Link to my cover letter

Link to my resume

Baby Peggy, circa 1962

Written in 2004, updated & finished, January 22, 2011
Recently I had a little health scare. I pretty much had myself dead and buried.  And I was beginning the process of putting things into place for those that I love.  One of my children, adopted, only requested pictures.  Recently during a visit I gave her some pictures, double of pictures taken while we were together, so she’d have them for her own. But, her request, got me thinking of doing this for all the kids. Cause I love them, and cause I want them to know where they come from.
I was born April 23, 1962 to Alvin Cecil Rowe and Patricia Lorine Coop.  Alvin is the second son of Orvin Earl Rowe & Lily Marie McClaskey.  Patricia is the oldest child of Earl Otho Coop & Hazel Lorine VanZandt (York).  They were married June 23, 1961.  I am the first grandchild on  both sides of the family. When it comes to health issues,  I inherited everything! At least sometimes it feels that way!

I was born in Castro Valley, Alameda County, CA.  I attended A. L. Schilling Elementary School, Silva Junior High, and Memorial High School all in Newark, Alameda County, CA.

Alvin C. Rowe & new wife, Patricia L. Coop-Rowe wrong date on picture, June 1961! Married in Patricia’s parents home in Hayward, Alameda County, Ca.

I grew up in a what I would consider a middle class area.  Typical Americana. A mom, a dad, a three bedroom home, in those days it was one bathroom!  Instead of a white picket fence, dad built a redwood picket fence.  Hey! We are talking California here!

When mom and dad married, he was in the Army. Stationed at Fort Ord. Once out of the army he attended a trade school in Hayward, and became a cement mason.  He was all personality, never met a stranger, and opinionated.  He was very authoritarian but most parents were in those days. He liked to wrestle, and I’d bet he didn’t even know his own strength because I remember crying a lot when he played with us. Dad was a hard worker, and I would be willing to bet that he played hard too, when he played.  I know he was not perfect, I won’t go into those imperfections here. He’s dead and there is no point anymore.  Dad died at 43 years old.  I was married, pregnant, and twenty-one years old  when he died. I can look back now and realize that I was pretty much still a “kid”.

1962, Peggy. The Pistol Packin’ Toddler! LOL

Dad, was I believe honest for the most part of who and what he was.  He was proud to be an “Oregonian Okie”, and before he died he left mom and us and went back to Oregon.  One of my aunts or uncles told me he did that cause he didn’t want us to see him die.  I don’t know, what I know is that when he left, that kind of took the lid off off me as a teenager, it more or less set me free.  Dad was the force in the home that kept me in line.  I was 15 when he left home.  He felt we children were old enough to live without him at that point.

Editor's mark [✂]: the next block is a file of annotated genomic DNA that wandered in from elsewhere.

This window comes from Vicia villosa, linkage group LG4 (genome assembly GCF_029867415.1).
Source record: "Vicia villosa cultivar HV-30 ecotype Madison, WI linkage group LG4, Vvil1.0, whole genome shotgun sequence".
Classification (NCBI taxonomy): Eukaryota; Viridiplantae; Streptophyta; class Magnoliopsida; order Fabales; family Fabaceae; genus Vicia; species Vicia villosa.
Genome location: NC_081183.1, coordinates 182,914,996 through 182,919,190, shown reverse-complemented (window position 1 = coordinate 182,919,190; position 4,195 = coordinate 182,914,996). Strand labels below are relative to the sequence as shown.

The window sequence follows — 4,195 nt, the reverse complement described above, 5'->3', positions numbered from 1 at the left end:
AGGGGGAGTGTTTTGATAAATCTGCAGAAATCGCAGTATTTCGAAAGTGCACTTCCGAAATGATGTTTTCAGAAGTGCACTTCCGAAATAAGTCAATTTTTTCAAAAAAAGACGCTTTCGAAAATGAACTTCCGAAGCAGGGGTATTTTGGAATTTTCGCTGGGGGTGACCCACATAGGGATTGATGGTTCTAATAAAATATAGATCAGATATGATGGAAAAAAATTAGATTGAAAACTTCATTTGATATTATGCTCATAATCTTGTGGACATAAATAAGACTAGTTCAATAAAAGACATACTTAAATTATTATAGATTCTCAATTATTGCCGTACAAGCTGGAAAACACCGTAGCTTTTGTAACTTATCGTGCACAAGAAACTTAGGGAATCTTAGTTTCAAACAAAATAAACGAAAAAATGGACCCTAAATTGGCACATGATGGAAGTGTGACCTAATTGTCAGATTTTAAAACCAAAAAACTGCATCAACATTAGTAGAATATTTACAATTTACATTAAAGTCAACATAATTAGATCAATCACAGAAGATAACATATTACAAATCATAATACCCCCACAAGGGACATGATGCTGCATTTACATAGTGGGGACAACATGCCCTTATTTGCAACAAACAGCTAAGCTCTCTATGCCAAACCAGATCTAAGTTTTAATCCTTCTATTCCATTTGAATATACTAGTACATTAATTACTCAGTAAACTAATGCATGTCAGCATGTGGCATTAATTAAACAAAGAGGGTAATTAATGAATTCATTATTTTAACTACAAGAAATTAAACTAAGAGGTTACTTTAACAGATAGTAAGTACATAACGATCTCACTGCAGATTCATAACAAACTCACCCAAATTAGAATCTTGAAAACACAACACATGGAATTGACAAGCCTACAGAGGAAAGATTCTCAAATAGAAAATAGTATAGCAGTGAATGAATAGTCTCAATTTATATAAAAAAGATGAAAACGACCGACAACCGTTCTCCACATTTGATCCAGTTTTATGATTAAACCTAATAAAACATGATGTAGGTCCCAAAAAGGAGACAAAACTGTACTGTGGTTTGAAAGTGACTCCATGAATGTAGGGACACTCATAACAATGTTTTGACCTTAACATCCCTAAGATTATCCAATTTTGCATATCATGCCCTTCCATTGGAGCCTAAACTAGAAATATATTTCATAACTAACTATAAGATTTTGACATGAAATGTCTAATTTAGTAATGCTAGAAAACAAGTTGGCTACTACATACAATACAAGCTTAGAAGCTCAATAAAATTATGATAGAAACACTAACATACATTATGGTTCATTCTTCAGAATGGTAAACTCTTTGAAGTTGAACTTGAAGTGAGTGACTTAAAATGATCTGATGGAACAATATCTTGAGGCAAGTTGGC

Looking back, it would have been nice had he stayed a little longer.  I’d probably attended college instead of getting married, but it’s all water under the bridge now.  He left, a boy came into my job and would not leave, and the rest is just history.  That boy became my first husband as soon as I graduated from high school.

Peggy Ann at neighbors house, Ed & Dora Guay. Petting their dog.

Peggy Ann at neighbors house, Ed & Dora Guay. Petting their dog.

My future first husband, 1979.  Scott N. Miller Father of my oldest two children.

My future first husband, 1979. Scott N. Miller, father of my oldest two children.


A mom, & wife in 1984. Abt. 22 years old.

The marriage lasted for 14 years before I filed for divorce. On paper, in legal terms it lasted for 16 years.  I filed for divorce in June of 1994.  I had been becoming more and more educated in terms of what certain acts in the home that are perpetrated against wife and children are.. i.e. Domestic Violence.  I asked my husband to try counseling and in all reality he gave it a shot.  But, I felt it was lip service.  He would say he was sorry in one breath and then turn around and do the same actions over and over.

Rowe & Coop Family

The Rowe & Coop Families Collide! Christmas n the late 1970’s.

Back to dad:  I learned some pretty neat things from my dad.  He preached honesty, though he probably wasn’t 100% himself.  He was active in local politics, and stayed in touch with his family, even cousins who were distant.  Dad taught me that hard work never killed anyone… dad taught me to keep on keepin’ on.  The man broke his back (or at least to a little girl it was a broken back) and had to have back surgery when I was a little girl…  he started having heart problems in his early 30’s.  When one realizes that he spent the last 10 years of his life just trying to survive what happened to his heart, it’s really amazing.  I’m there now, my heart has stopped twice on the table.  I know what it feels like to have so much pressure on the heart that it can not function properly… I know what it’s like to be afraid I might not be alive tomorrow.  Dad lived with that a long time.  There are so many things you want to say and do before you go, everything must become life affirming… and yet, the words, “life affirming” probably wasn’t even in his vocabulary.  He was a simple man who WANTED to live.

1970 riding on a carnival ride with a cousin.

1970, & riding on a carnival ride with a cousin

Left to right: Pamela L. Rowe, Patricia Lorine Coop-Rowe, Alvin C. Rowe, Peggy Ann Rowe. About 1967.